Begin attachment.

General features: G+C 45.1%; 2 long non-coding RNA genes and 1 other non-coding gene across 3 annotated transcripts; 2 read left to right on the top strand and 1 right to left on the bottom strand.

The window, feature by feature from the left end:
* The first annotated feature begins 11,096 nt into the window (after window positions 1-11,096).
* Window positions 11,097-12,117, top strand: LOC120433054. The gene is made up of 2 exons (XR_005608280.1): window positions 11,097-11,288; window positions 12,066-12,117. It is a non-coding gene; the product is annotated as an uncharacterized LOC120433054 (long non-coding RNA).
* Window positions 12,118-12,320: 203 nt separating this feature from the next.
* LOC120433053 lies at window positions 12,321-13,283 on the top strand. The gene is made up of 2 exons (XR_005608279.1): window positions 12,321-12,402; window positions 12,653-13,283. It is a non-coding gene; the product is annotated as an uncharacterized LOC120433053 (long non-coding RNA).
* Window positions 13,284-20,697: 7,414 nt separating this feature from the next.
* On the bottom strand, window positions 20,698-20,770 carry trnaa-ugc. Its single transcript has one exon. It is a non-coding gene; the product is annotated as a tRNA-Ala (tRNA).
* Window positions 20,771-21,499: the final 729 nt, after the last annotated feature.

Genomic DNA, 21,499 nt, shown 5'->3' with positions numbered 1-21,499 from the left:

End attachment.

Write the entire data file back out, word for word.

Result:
General features: G+C 45.1%; 2 long non-coding RNA genes and 1 other non-coding gene across 3 annotated transcripts; 2 read left to right on the top strand and 1 right to left on the bottom strand.

The window, feature by feature from the left end:
* The first annotated feature begins 11,096 nt into the window (after window positions 1-11,096).
* Window positions 11,097-12,117, top strand: LOC120433054. The gene is made up of 2 exons (XR_005608280.1): window positions 11,097-11,288; window positions 12,066-12,117. It is a non-coding gene; the product is annotated as an uncharacterized LOC120433054 (long non-coding RNA).
* Window positions 12,118-12,320: 203 nt separating this feature from the next.
* LOC120433053 lies at window positions 12,321-13,283 on the top strand. The gene is made up of 2 exons (XR_005608279.1): window positions 12,321-12,402; window positions 12,653-13,283. It is a non-coding gene; the product is annotated as an uncharacterized LOC120433053 (long non-coding RNA).
* Window positions 13,284-20,697: 7,414 nt separating this feature from the next.
* On the bottom strand, window positions 20,698-20,770 carry trnaa-ugc. Its single transcript has one exon. It is a non-coding gene; the product is annotated as a tRNA-Ala (tRNA).
* Window positions 20,771-21,499: the final 729 nt, after the last annotated feature.

Genomic DNA, 21,499 nt, shown 5'->3' with positions numbered 1-21,499 from the left: